Have you ever had one of those embarrassing moments when you tripped on seemingly nothing? It may have been a slight change in the sidewalk or grade of the parking lot. You look around to see if anyone saw your stumble and then look down at the ground like it is the ground’s fault. Or worse, yet, you actually did fall. It is NOT the ground’s fault. It may be your ankles. Check the basic mobility of your ankles with this simple test.
Why should you do this test? When was the last time you challenged the mobility of your ankles? If you sit or stand in place most of the day, frequently wear heels (even many athletic shoes have a slight heel), walk primarily on flat surfaces, and rarely take the stairs, then you are asking your ankles to do very little for you. As a result, they stop moving in all the wonderful ways an ankle is intended to move.
One of the most important ways the ankle needs to move for us is by helping to lift the front of the foot up. This motion can be lost from weakness in the muscles in the front of the calf, tension in the back of the calf, or stiffness in the front or sides of the ankle. Or, it could be all three.
Lifting the front of the foot up is important for walking. This motion becomes even more important for walking on uneven surfaces, hills, and stairs. If you noticed that you have caught your toe on an uneven sidewalk or when going up the stairs, do this test and see if your ankles are lacking mobility.
Ankle Mobility Test
- Make a fist with the tip of your thumb poking away from your hand and place it next to the wall, as shown in the photo above. If you can’t do this yourself, measure your fist or ask a friend to help you.
- Place the big toe of your left foot next to the edge of your fist, as shown.
- Keeping your left foot in place and keeping your heel on the floor, try to touch your knee to the wall. You can allow the other leg to be in whatever position you feel will help you.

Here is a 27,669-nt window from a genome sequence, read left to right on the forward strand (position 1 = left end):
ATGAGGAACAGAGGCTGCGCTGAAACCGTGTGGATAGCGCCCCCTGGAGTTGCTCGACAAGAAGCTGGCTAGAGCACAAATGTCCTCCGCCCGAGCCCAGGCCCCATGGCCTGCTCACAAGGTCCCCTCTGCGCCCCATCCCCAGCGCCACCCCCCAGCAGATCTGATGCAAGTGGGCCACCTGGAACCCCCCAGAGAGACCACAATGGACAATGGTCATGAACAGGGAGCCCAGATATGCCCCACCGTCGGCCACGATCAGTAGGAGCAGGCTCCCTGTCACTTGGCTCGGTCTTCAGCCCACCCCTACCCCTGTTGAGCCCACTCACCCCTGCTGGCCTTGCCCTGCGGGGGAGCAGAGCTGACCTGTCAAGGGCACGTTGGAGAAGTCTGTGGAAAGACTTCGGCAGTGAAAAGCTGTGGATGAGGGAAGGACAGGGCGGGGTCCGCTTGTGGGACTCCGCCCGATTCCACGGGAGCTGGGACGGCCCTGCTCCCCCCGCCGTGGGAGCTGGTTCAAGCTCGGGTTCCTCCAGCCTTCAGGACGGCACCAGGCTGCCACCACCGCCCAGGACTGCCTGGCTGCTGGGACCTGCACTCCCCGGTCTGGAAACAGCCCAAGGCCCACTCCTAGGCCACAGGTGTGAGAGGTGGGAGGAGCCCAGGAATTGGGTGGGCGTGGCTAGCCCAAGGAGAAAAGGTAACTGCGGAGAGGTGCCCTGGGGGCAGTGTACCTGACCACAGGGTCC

- Repeat with the right foot.
As you can see, our model is able to touch her left knee to the wall. It took a little effort, but she was able to touch. The right knee would not touch. She admitted that she has caught that foot on uneven surfaces and has started feeling she needs to watch where she’s walking more. She reported she injured the right ankle a while back. Can she correct this? Yes, with a little focused stretching. Attention to this issue will help to prevent a fall as she ages!
A Note on Falls
There are many potential reasons for tripping and falling beyond ankle mobility including vision issues, vestibular issues, sensory issues and weakness in other areas of the body. When falls there are really two primary areas to consider. One is the initial loss of balance, which could be due to any of the issues listed above, and two, our ability to catch ourselves when we stumble. The mobility and strength of the lower body, namely the ankle, is significant in helping to catch us when we stumble.
Falls and Fascia
A very significant finding in myofascial research in the past year is that the retinaculum or the strap of tissue across the top of the ankle is one of the most highly innervated structures in the body. If you’d like to learn more about fascia research, check out the book Fascia, Function, and Medical Applications by David Lesondak and Angeli Maun Akey. This structure gives us sooooo much information on where our body is in space (proprioception) which helps us know where our feet are and therefore keep our balance. The more mobile our ankles are, the more information we can get from them. This information coordinates with vision, sensation, etc. to keep us upright and safe.
If you are able to touch both knees to the wall easily, awesome! Your ankles are probably in good shape. But, you may still have a weakness issue if you are not easily able to lift your toes. If it takes some effort to touch your knee to the wall, or you are unable to touch your knee to the wall, you have some work to do. The good news is that you can change this (unless you have metal rods or screws limiting your motion). It will take some effort, but our bodies are very moldable, even into our 60s, 70s, 80s, and beyond.
You have options to make change. Myofascial release can help the tissues become more mobile and all the wonderful layers of fascia, ligaments, tendons and muscles glide freely. You can also learn to stretch your ankles along with all the other parts of your body that help support your function and keep you safe (um, all of your body).
Want to learn more, feel great, and have a body you can rely on to do what you want to be able to do? I’m starting natural movement classes again in October. The first 30 minutes of class will be focused on beginners so anyone at any age can join. More info here.
Not sure where to start or need a personalized program? Make an appointment for a New Client: Natural Movement Consultation. If you’re already a client, make a one-hour appointment.
It’s your move!